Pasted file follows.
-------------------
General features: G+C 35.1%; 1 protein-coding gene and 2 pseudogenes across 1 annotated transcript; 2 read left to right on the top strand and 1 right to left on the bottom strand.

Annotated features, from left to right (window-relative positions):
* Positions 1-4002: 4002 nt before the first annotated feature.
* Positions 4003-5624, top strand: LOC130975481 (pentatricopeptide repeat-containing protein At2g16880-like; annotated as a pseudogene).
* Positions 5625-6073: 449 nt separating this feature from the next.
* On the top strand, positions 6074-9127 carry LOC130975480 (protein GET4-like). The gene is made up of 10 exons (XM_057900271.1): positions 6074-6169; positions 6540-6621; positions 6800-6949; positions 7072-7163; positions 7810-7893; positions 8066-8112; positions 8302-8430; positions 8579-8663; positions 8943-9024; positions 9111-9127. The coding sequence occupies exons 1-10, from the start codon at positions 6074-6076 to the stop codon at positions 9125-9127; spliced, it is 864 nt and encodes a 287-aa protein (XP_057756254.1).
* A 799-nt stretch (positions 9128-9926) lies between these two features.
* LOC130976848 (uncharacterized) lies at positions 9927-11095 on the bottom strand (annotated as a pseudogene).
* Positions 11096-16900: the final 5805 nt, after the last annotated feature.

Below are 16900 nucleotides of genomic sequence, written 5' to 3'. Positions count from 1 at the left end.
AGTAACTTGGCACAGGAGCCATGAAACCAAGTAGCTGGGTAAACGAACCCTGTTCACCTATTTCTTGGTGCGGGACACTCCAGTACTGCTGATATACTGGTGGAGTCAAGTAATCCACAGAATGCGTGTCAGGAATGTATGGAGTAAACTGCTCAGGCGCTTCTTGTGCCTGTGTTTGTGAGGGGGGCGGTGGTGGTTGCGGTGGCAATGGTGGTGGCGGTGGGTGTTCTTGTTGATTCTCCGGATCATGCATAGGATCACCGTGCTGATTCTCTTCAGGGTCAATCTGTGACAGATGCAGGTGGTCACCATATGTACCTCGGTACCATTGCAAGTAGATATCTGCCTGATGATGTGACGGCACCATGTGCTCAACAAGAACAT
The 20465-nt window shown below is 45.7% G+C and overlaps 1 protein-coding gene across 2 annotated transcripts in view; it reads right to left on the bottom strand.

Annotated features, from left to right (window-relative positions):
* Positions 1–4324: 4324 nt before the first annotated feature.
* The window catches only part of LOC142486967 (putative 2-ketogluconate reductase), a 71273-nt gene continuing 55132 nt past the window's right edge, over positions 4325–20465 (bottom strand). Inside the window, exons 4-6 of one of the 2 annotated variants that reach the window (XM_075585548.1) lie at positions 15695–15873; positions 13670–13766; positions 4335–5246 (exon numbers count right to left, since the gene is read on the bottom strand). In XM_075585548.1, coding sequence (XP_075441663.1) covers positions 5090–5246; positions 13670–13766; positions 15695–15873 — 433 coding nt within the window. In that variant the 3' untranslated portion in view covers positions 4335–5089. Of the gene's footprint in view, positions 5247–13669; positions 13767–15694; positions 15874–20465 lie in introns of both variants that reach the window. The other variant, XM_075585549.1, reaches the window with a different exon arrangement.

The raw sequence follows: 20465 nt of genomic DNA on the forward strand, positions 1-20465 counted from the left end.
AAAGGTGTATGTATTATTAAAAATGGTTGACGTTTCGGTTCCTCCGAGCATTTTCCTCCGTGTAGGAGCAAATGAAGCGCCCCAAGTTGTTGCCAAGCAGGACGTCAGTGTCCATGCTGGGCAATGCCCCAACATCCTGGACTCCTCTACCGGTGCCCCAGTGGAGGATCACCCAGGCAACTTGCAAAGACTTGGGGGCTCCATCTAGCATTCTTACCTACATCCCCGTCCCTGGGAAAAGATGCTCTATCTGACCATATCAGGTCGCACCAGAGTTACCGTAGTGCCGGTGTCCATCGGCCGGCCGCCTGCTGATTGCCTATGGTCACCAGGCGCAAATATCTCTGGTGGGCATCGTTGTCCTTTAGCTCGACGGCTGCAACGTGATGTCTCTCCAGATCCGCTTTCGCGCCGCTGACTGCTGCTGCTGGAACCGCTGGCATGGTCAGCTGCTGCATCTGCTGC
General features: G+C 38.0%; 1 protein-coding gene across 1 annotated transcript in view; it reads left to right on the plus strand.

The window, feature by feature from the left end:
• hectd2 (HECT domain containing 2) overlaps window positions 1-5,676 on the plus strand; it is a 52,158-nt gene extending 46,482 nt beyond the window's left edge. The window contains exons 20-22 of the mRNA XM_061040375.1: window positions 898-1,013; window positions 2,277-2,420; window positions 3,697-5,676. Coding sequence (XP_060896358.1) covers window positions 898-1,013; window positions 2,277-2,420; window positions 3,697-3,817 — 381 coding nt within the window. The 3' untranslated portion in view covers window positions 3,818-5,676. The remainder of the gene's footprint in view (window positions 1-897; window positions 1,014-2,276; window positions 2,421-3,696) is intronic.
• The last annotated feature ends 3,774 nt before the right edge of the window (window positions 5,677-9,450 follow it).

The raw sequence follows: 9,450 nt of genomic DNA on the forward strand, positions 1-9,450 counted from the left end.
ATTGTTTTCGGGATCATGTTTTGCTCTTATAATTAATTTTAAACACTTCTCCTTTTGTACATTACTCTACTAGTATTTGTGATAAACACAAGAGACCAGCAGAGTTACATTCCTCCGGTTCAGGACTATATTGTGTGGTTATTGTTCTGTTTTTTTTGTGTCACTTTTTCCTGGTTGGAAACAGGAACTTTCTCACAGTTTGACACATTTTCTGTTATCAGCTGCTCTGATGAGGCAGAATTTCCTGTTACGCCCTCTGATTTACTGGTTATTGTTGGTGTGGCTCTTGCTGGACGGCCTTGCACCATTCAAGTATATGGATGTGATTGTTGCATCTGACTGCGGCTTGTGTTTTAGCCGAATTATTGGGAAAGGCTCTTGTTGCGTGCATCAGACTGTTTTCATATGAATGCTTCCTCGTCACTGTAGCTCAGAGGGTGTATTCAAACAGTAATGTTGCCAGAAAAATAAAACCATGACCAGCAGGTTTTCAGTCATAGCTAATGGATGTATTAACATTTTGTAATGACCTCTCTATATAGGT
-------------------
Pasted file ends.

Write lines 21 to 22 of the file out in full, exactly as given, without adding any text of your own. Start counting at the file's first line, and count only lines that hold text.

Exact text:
• The last annotated feature ends 3,774 nt before the right edge of the window (window positions 5,677-9,450 follow it).

The raw sequence follows: 9,450 nt of genomic DNA on the forward strand, positions 1-9,450 counted from the left end.